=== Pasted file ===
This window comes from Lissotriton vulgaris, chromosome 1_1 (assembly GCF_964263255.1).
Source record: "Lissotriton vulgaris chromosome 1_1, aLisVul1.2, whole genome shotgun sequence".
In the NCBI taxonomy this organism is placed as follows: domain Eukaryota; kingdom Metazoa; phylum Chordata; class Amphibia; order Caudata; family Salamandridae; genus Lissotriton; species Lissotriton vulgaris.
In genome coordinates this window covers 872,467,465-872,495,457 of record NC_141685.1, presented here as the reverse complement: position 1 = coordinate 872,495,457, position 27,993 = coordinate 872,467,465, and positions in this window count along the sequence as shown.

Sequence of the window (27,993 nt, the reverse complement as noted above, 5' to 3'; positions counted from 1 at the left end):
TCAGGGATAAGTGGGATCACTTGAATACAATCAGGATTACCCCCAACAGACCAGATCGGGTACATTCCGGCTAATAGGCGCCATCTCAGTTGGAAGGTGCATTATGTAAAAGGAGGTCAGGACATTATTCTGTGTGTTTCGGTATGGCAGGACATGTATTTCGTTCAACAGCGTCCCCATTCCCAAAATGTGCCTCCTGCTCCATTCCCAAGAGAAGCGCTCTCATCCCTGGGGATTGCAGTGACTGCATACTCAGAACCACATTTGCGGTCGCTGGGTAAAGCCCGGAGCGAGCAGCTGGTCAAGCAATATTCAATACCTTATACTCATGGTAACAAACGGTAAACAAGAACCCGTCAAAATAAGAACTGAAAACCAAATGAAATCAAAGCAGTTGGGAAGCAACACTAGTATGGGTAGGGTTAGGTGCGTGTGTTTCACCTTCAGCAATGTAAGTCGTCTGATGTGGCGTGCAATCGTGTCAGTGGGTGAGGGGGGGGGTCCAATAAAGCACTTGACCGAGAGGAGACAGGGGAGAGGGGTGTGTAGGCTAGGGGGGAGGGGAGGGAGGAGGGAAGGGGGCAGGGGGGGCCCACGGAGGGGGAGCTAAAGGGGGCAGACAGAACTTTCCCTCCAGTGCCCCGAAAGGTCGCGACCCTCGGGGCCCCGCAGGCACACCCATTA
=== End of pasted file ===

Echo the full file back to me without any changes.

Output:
This window comes from Lissotriton vulgaris, chromosome 1_1 (assembly GCF_964263255.1).
Source record: "Lissotriton vulgaris chromosome 1_1, aLisVul1.2, whole genome shotgun sequence".
In the NCBI taxonomy this organism is placed as follows: domain Eukaryota; kingdom Metazoa; phylum Chordata; class Amphibia; order Caudata; family Salamandridae; genus Lissotriton; species Lissotriton vulgaris.
In genome coordinates this window covers 872,467,465-872,495,457 of record NC_141685.1, presented here as the reverse complement: position 1 = coordinate 872,495,457, position 27,993 = coordinate 872,467,465, and positions in this window count along the sequence as shown.

Sequence of the window (27,993 nt, the reverse complement as noted above, 5' to 3'; positions counted from 1 at the left end):
TCAGGGATAAGTGGGATCACTTGAATACAATCAGGATTACCCCCAACAGACCAGATCGGGTACATTCCGGCTAATAGGCGCCATCTCAGTTGGAAGGTGCATTATGTAAAAGGAGGTCAGGACATTATTCTGTGTGTTTCGGTATGGCAGGACATGTATTTCGTTCAACAGCGTCCCCATTCCCAAAATGTGCCTCCTGCTCCATTCCCAAGAGAAGCGCTCTCATCCCTGGGGATTGCAGTGACTGCATACTCAGAACCACATTTGCGGTCGCTGGGTAAAGCCCGGAGCGAGCAGCTGGTCAAGCAATATTCAATACCTTATACTCATGGTAACAAACGGTAAACAAGAACCCGTCAAAATAAGAACTGAAAACCAAATGAAATCAAAGCAGTTGGGAAGCAACACTAGTATGGGTAGGGTTAGGTGCGTGTGTTTCACCTTCAGCAATGTAAGTCGTCTGATGTGGCGTGCAATCGTGTCAGTGGGTGAGGGGGGGGGTCCAATAAAGCACTTGACCGAGAGGAGACAGGGGAGAGGGGTGTGTAGGCTAGGGGGGAGGGGAGGGAGGAGGGAAGGGGGCAGGGGGGGCCCACGGAGGGGGAGCTAAAGGGGGCAGACAGAACTTTCCCTCCAGTGCCCCGAAAGGTCGCGACCCTCGGGGCCCCGCAGGCACACCCATTA